In this series of posts on beauty, the premise has been that God is the standard of beauty, and His creation is intended to reflect Him. Some of the implications of this have been addressed, but in this post I will attempt to delicately expand on the affect sin has on beauty.
We have been talking about what makes things beautiful, but what about the converse? What makes something unattractive? If creation was intended to reflect the Creator and humans are intended to reflect the very image of the Creator, then something becomes unattractive when it does not reflect God as God intends.
Nature that is pristine and unpolluted is beautiful, but it can loose its luster when trash and other forms of pollution overwhelm its natural beauty. Clearly, an abused and polluted earth does not fit God’s intention—it certainly does not fit the description of the Garden of Eden, which seems to reflect most clearly God’s original design for creation.
In like fashion, when human beings make decisions contrary to God’s intentions, we will not be as beautiful as we could be because we are not reflecting God in those areas of our lives. All issues of preference aside, a person who lives in bondage to any form of idolatry will inevitably lose some of the beauty that God created them to display.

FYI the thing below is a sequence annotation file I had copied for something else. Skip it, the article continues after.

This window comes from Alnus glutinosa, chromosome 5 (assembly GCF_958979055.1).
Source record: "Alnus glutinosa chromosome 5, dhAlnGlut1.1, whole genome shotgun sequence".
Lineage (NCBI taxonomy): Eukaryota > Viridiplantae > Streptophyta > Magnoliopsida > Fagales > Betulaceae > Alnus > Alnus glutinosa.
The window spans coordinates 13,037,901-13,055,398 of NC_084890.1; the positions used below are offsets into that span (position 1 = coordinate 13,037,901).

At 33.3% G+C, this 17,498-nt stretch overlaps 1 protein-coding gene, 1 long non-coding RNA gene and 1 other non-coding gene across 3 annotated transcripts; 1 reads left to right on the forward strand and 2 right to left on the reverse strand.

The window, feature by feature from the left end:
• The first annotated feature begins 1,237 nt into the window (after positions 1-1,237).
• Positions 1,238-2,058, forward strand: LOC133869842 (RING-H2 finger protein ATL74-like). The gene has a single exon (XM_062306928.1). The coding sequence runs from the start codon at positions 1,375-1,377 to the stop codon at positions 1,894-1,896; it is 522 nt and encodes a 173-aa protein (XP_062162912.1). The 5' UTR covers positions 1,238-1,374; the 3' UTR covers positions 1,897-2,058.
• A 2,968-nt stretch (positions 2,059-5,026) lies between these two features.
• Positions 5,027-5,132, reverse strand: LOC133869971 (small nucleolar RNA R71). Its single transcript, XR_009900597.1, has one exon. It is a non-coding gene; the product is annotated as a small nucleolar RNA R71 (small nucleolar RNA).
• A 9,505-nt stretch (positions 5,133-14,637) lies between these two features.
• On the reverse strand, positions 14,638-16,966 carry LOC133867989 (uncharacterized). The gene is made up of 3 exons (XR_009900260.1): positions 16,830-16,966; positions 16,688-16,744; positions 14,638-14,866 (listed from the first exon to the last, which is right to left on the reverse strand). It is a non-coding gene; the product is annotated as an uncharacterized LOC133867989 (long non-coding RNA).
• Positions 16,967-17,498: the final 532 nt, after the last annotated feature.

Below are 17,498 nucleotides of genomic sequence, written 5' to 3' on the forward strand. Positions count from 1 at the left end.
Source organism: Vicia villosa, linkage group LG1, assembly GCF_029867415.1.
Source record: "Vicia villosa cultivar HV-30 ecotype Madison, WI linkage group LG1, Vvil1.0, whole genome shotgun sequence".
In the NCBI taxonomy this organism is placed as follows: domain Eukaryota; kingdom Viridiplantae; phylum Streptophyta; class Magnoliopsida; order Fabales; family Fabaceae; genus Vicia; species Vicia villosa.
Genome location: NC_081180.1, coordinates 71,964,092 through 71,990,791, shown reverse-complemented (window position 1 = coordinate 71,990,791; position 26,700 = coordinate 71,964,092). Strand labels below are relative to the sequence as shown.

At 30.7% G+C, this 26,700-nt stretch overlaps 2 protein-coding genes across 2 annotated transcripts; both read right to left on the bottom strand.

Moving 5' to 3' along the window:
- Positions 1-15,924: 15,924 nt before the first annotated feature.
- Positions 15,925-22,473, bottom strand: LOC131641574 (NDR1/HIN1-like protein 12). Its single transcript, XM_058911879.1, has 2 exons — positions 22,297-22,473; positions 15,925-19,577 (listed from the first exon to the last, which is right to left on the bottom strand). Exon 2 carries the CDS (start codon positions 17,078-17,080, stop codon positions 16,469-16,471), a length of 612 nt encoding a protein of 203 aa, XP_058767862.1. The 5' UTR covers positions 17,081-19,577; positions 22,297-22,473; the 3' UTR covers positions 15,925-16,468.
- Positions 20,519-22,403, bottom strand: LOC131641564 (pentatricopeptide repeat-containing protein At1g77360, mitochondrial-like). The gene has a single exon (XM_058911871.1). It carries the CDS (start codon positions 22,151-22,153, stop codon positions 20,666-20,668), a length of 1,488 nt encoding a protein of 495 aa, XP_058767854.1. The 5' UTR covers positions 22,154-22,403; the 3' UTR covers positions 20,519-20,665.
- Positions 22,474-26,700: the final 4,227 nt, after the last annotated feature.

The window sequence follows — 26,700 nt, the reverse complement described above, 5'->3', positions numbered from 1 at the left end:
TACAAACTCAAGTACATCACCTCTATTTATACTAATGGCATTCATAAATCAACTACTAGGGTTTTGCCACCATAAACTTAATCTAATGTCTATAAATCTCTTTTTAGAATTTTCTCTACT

We must see that sin does indeed affect beauty.
In addition to the physical appearance of the creation in general and human beings in particular, sin also affects the way we interpret beauty. How could it not? When we allow our corrupt, perverted hearts to be the determiner of what is beautiful, we experience the aesthetic affect of sin. In short, we have tainted our perception of what God intended. Things that God had intended to reflect his image, we have objectified (either sexually, financially, or in some other fashion). Our sinful desires shape our perception of beauty around our own idolatry, rather than God’s glory.
As an amazing gift of God, beauty is worth fighting for. There is no realm in creation that is not touched by sin as a result of the fall, and beauty is not exception. As Christians, we should be pursuing beauty and seeking to rid the creation, our own bodies, and our aesthetic sensibilities of the effects of sin. We should be longing to see every square inch of this world reflect God in the way He intends.